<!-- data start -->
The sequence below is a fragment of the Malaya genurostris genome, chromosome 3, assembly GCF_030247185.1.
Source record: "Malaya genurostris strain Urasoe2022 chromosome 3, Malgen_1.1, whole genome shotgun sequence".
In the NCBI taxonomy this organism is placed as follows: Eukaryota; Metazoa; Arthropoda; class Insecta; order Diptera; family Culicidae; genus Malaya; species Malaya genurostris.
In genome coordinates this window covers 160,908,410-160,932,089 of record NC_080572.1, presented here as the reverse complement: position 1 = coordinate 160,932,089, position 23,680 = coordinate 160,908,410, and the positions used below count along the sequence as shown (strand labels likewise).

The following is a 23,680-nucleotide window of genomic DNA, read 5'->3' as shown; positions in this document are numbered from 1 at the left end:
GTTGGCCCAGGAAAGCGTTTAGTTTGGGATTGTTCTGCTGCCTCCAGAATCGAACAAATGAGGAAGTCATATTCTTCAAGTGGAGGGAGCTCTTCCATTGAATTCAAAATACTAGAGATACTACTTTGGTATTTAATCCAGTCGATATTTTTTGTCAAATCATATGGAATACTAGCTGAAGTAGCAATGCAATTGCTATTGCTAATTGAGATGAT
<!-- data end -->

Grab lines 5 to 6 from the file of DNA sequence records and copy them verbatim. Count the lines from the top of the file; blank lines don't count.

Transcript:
The following is a 23,680-nucleotide window of genomic DNA, read 5'->3' as shown; positions in this document are numbered from 1 at the left end:
GTTGGCCCAGGAAAGCGTTTAGTTTGGGATTGTTCTGCTGCCTCCAGAATCGAACAAATGAGGAAGTCATATTCTTCAAGTGGAGGGAGCTCTTCCATTGAATTCAAAATACTAGAGATACTACTTTGGTATTTAATCCAGTCGATATTTTTTGTCAAATCATATGGAATACTAGCTGAAGTAGCAATGCAATTGCTATTGCTAATTGAGATGAT